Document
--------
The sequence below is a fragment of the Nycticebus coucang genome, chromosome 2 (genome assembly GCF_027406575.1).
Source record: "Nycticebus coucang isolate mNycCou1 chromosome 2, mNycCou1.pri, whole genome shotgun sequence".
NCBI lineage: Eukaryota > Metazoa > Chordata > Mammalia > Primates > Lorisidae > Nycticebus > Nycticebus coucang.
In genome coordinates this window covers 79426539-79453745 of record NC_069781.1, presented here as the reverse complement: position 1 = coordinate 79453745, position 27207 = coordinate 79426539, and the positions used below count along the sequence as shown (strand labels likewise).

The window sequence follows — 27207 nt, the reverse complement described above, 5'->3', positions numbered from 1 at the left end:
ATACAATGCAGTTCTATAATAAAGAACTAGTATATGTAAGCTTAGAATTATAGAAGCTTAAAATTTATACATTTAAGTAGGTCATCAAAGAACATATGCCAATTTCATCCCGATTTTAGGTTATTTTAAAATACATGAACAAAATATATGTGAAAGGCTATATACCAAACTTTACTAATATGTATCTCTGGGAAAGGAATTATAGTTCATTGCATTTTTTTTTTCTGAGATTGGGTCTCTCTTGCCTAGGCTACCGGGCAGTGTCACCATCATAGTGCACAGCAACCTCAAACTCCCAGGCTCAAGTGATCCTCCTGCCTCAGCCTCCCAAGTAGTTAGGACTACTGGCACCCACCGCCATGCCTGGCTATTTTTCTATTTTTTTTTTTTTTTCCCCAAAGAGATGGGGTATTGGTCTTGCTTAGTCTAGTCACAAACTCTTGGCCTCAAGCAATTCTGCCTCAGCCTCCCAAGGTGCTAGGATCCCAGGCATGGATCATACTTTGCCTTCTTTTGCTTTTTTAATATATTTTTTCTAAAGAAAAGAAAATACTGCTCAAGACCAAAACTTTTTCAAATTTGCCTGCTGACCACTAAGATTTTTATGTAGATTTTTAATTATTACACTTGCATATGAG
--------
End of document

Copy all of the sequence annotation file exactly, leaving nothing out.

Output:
The sequence below is a fragment of the Nycticebus coucang genome, chromosome 2 (genome assembly GCF_027406575.1).
Source record: "Nycticebus coucang isolate mNycCou1 chromosome 2, mNycCou1.pri, whole genome shotgun sequence".
NCBI lineage: Eukaryota > Metazoa > Chordata > Mammalia > Primates > Lorisidae > Nycticebus > Nycticebus coucang.
In genome coordinates this window covers 79426539-79453745 of record NC_069781.1, presented here as the reverse complement: position 1 = coordinate 79453745, position 27207 = coordinate 79426539, and the positions used below count along the sequence as shown (strand labels likewise).

The window sequence follows — 27207 nt, the reverse complement described above, 5'->3', positions numbered from 1 at the left end:
ATACAATGCAGTTCTATAATAAAGAACTAGTATATGTAAGCTTAGAATTATAGAAGCTTAAAATTTATACATTTAAGTAGGTCATCAAAGAACATATGCCAATTTCATCCCGATTTTAGGTTATTTTAAAATACATGAACAAAATATATGTGAAAGGCTATATACCAAACTTTACTAATATGTATCTCTGGGAAAGGAATTATAGTTCATTGCATTTTTTTTTTCTGAGATTGGGTCTCTCTTGCCTAGGCTACCGGGCAGTGTCACCATCATAGTGCACAGCAACCTCAAACTCCCAGGCTCAAGTGATCCTCCTGCCTCAGCCTCCCAAGTAGTTAGGACTACTGGCACCCACCGCCATGCCTGGCTATTTTTCTATTTTTTTTTTTTTTTCCCCAAAGAGATGGGGTATTGGTCTTGCTTAGTCTAGTCACAAACTCTTGGCCTCAAGCAATTCTGCCTCAGCCTCCCAAGGTGCTAGGATCCCAGGCATGGATCATACTTTGCCTTCTTTTGCTTTTTTAATATATTTTTTCTAAAGAAAAGAAAATACTGCTCAAGACCAAAACTTTTTCAAATTTGCCTGCTGACCACTAAGATTTTTATGTAGATTTTTAATTATTACACTTGCATATGAG